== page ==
Title - 'Misfit's Jubilee'
Artist - Jim White
For those not in the know, the ever-elusive Americana maverick Jim White returns with his most upbeat, hallucinogenic record to date.
Known for his catalog of dark ruminations on all things Southern, White’s latest outing, Misfit’s Jubilee, (out October 30th, 2020 via Fluff & Gravy Records) features a nonstop parade of manic, blue-collar conflagrations exploring realms dark and light, mystic and mundane, cynical and heartfelt; all presented within a buoyant, hook-laden sonic framework.
Misfit’s Jubilee draws from an array of original songs penned by White over the span of several decades — scattered among the recent compositions are songs back-burnered in previous epochs by White’s major label handlers, this after said songs were deemed too extreme for his “brand”.
With no such middle-man constraints this go-round, in Misfit’s Jubilee, White has found the perfect vehicle to unleash his twisted take on southern folk rock.“A motel’s as good a place as any to let your demons fly!”
1. 'Monkey In A Silo'
2. 'Wonders Never Cease'
3. 'Sum of What We've Been'
4. 'There Would I Be'
5. 'Smart-Ass Reply'
6. 'The Mystery of You'
7. 'Highway of Lost Hats'
8. 'Fighting My Ghosts Again'
9. 'My Life's A Stolen Picture'
10. 'The Divided States of America'
Plunging headlong into Misfit’s Jubilee one central truth emerges — the further White dives into the material, the deeper said material gets, culminating with the closing couplet of epic show stoppers - he opens with the translucently strident 'Monkey In A Silo,' which is backed by the mid-tempo, fuzzy rockabilly-imbued 'Wonders Never Cease,' and then comes the, at first ornate and translucent, but soon free flowingly, windows down, Americana-leaning of 'The Sum Of What We've Been.'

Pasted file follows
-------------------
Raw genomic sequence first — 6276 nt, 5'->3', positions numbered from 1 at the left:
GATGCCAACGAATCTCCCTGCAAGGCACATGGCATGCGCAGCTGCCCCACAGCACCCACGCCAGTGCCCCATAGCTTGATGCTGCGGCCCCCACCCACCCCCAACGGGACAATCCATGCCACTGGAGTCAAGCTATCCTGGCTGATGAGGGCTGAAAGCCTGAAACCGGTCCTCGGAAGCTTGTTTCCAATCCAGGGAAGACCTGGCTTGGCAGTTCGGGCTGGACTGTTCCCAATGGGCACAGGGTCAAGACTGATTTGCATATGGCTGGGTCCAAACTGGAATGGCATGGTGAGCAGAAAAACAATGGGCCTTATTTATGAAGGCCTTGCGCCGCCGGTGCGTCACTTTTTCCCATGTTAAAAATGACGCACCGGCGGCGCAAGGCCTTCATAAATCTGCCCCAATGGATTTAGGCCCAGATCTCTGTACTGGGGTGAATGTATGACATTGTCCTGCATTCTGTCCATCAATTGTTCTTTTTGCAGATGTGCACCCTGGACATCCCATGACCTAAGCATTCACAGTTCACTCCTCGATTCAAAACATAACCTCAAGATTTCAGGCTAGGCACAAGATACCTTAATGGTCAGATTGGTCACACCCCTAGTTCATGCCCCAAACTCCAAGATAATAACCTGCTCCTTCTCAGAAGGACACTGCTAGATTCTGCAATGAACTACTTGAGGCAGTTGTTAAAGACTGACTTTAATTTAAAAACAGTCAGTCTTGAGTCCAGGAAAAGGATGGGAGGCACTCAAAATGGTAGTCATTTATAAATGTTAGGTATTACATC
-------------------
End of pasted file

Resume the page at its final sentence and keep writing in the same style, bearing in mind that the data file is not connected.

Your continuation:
Next up is the transcendent guitar and harmonica rock out of 'Where Would I Be' and then with the rampantly euphoric guitar fest of 'Smart Ass Reply' backing that up nicely, the album - recorded primarily at Studio Caporal in Antwerp, Belgium - unabashedly begins to showcase a stark reminder that this record marks a noticeable departure from White's usual hopscotch approach to collaboration.
A fact mainly due to there not being a bevy of celebrated guest artists and studios scattered across the globe this time around. Indeed, all this album has accompanying it is multi-instrumentalist White, his long time drummer Marlon Patton, plus trusted Belgian sidemen Geert Hellings (guitar/banjo) and Nicolas Rombouts (electric and stand-up bass/keys).
That said, the pared down chemistry on display here totally lends Misfit's Jubilee a sonic integrity that continues onward with the melancholy, piano-driven 'The Mystery Of You,' the atmospheric, and darkly comedic 'Highway of Lost Hats,' the one-two rock-popera of 'Fighting My Ghosts Again," rounding out with the banjo-led, foot-tappin' Americana kitsch of 'My Life’s A Stolen Picture' (replete with stadium anthem chants and shout-outs to Bigfoot), with that ribald mood quickly displaced by the most overtly political song on the record, 'The Divided States of America.' (which I could swear opens with the underbelly melody of Hall & Oates' 'I Can't Go For That').
A scathing indictment of the sorry state of affairs in his homeland, White’s deadpan delivery brilliantly underscores the banal evil at play presently in the US and brings the new musical adventure - and one that far exceeds any of White's previous efforts - to a most perfect close.
You can order Misfit's Jubilee now at www.FluffandGravy.com.
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